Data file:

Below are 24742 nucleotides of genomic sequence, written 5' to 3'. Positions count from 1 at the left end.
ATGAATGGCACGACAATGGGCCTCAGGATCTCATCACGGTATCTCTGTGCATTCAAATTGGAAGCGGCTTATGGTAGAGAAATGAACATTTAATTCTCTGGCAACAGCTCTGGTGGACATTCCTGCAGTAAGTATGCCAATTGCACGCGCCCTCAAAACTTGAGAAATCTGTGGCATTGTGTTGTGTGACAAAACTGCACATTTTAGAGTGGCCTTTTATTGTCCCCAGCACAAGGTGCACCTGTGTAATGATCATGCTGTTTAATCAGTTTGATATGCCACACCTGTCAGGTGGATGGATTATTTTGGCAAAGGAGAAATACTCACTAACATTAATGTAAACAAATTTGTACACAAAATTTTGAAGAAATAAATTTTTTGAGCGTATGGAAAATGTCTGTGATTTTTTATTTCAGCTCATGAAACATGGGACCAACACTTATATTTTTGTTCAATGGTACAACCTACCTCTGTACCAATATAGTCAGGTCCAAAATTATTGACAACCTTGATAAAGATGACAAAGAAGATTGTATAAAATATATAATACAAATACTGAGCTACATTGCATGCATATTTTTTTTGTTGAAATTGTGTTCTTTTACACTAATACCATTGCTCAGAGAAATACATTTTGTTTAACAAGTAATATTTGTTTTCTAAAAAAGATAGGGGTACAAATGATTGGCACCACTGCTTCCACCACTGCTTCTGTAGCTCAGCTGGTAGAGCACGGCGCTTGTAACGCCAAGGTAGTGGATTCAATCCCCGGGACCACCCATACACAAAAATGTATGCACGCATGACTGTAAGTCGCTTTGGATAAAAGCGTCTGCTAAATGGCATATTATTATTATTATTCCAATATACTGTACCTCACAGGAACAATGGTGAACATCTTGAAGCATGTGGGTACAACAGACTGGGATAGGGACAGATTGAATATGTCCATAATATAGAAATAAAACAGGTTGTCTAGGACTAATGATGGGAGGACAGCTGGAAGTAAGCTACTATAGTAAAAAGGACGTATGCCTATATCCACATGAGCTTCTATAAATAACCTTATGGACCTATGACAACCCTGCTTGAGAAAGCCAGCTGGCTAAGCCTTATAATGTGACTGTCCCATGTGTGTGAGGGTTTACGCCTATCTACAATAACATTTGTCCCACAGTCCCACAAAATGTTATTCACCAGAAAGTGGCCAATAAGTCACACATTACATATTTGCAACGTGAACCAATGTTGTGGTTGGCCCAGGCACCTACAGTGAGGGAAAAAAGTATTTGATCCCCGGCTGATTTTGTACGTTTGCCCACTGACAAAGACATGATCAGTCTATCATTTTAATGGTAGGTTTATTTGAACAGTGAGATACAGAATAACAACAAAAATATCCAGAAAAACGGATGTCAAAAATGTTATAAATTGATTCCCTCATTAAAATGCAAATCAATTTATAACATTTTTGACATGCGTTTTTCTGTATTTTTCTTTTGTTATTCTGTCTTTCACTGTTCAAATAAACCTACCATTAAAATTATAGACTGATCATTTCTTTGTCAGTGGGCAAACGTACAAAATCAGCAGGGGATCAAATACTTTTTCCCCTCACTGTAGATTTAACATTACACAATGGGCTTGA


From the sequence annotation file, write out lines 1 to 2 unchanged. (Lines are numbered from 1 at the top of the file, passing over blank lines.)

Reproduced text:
Below are 24742 nucleotides of genomic sequence, written 5' to 3'. Positions count from 1 at the left end.
ATGAATGGCACGACAATGGGCCTCAGGATCTCATCACGGTATCTCTGTGCATTCAAATTGGAAGCGGCTTATGGTAGAGAAATGAACATTTAATTCTCTGGCAACAGCTCTGGTGGACATTCCTGCAGTAAGTATGCCAATTGCACGCGCCCTCAAAACTTGAGAAATCTGTGGCATTGTGTTGTGTGACAAAACTGCACATTTTAGAGTGGCCTTTTATTGTCCCCAGCACAAGGTGCACCTGTGTAATGATCATGCTGTTTAATCAGTTTGATATGCCACACCTGTCAGGTGGATGGATTATTTTGGCAAAGGAGAAATACTCACTAACATTAATGTAAACAAATTTGTACACAAAATTTTGAAGAAATAAATTTTTTGAGCGTATGGAAAATGTCTGTGATTTTTTATTTCAGCTCATGAAACATGGGACCAACACTTATATTTTTGTTCAATGGTACAACCTACCTCTGTACCAATATAGTCAGGTCCAAAATTATTGACAACCTTGATAAAGATGACAAAGAAGATTGTATAAAATATATAATACAAATACTGAGCTACATTGCATGCATATTTTTTTTGTTGAAATTGTGTTCTTTTACACTAATACCATTGCTCAGAGAAATACATTTTGTTTAACAAGTAATATTTGTTTTCTAAAAAAGATAGGGGTACAAATGATTGGCACCACTGCTTCCACCACTGCTTCTGTAGCTCAGCTGGTAGAGCACGGCGCTTGTAACGCCAAGGTAGTGGATTCAATCCCCGGGACCACCCATACACAAAAATGTATGCACGCATGACTGTAAGTCGCTTTGGATAAAAGCGTCTGCTAAATGGCATATTATTATTATTATTCCAATATACTGTACCTCACAGGAACAATGGTGAACATCTTGAAGCATGTGGGTACAACAGACTGGGATAGGGACAGATTGAATATGTCCATAATATAGAAATAAAACAGGTTGTCTAGGACTAATGATGGGAGGACAGCTGGAAGTAAGCTACTATAGTAAAAAGGACGTATGCCTATATCCACATGAGCTTCTATAAATAACCTTATGGACCTATGACAACCCTGCTTGAGAAAGCCAGCTGGCTAAGCCTTATAATGTGACTGTCCCATGTGTGTGAGGGTTTACGCCTATCTACAATAACATTTGTCCCACAGTCCCACAAAATGTTATTCACCAGAAAGTGGCCAATAAGTCACACATTACATATTTGCAACGTGAACCAATGTTGTGGTTGGCCCAGGCACCTACAGTGAGGGAAAAAAGTATTTGATCCCCGGCTGATTTTGTACGTTTGCCCACTGACAAAGACATGATCAGTCTATCATTTTAATGGTAGGTTTATTTGAACAGTGAGATACAGAATAACAACAAAAATATCCAGAAAAACGGATGTCAAAAATGTTATAAATTGATTCCCTCATTAAAATGCAAATCAATTTATAACATTTTTGACATGCGTTTTTCTGTATTTTTCTTTTGTTATTCTGTCTTTCACTGTTCAAATAAACCTACCATTAAAATTATAGACTGATCATTTCTTTGTCAGTGGGCAAACGTACAAAATCAGCAGGGGATCAAATACTTTTTCCCCTCACTGTAGATTTAACATTACACAATGGGCTTGA